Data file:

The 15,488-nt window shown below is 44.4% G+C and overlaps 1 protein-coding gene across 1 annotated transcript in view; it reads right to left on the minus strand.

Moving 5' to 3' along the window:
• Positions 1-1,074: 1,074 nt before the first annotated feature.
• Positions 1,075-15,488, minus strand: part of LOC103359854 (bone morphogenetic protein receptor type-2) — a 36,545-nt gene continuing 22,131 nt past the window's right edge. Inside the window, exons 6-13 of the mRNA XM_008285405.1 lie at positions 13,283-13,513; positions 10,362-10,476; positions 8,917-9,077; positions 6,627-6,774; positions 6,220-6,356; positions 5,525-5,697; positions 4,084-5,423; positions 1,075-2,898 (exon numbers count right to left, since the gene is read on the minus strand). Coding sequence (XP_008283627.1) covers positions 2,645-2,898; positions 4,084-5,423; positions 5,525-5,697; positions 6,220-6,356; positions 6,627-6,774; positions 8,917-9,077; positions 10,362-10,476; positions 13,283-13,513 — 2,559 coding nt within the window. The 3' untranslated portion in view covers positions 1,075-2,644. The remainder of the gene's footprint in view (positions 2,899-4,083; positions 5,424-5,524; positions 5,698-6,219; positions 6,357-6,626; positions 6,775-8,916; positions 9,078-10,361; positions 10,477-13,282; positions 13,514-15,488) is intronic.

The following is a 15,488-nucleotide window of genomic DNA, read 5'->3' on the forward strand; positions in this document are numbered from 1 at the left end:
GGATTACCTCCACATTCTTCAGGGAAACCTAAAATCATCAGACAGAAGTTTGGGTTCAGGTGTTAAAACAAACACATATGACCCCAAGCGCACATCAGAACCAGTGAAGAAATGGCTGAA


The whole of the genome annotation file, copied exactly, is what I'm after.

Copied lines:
The 15,488-nt window shown below is 44.4% G+C and overlaps 1 protein-coding gene across 1 annotated transcript in view; it reads right to left on the minus strand.

Moving 5' to 3' along the window:
• Positions 1-1,074: 1,074 nt before the first annotated feature.
• Positions 1,075-15,488, minus strand: part of LOC103359854 (bone morphogenetic protein receptor type-2) — a 36,545-nt gene continuing 22,131 nt past the window's right edge. Inside the window, exons 6-13 of the mRNA XM_008285405.1 lie at positions 13,283-13,513; positions 10,362-10,476; positions 8,917-9,077; positions 6,627-6,774; positions 6,220-6,356; positions 5,525-5,697; positions 4,084-5,423; positions 1,075-2,898 (exon numbers count right to left, since the gene is read on the minus strand). Coding sequence (XP_008283627.1) covers positions 2,645-2,898; positions 4,084-5,423; positions 5,525-5,697; positions 6,220-6,356; positions 6,627-6,774; positions 8,917-9,077; positions 10,362-10,476; positions 13,283-13,513 — 2,559 coding nt within the window. The 3' untranslated portion in view covers positions 1,075-2,644. The remainder of the gene's footprint in view (positions 2,899-4,083; positions 5,424-5,524; positions 5,698-6,219; positions 6,357-6,626; positions 6,775-8,916; positions 9,078-10,361; positions 10,477-13,282; positions 13,514-15,488) is intronic.

The following is a 15,488-nucleotide window of genomic DNA, read 5'->3' on the forward strand; positions in this document are numbered from 1 at the left end:
GGATTACCTCCACATTCTTCAGGGAAACCTAAAATCATCAGACAGAAGTTTGGGTTCAGGTGTTAAAACAAACACATATGACCCCAAGCGCACATCAGAACCAGTGAAGAAATGGCTGAA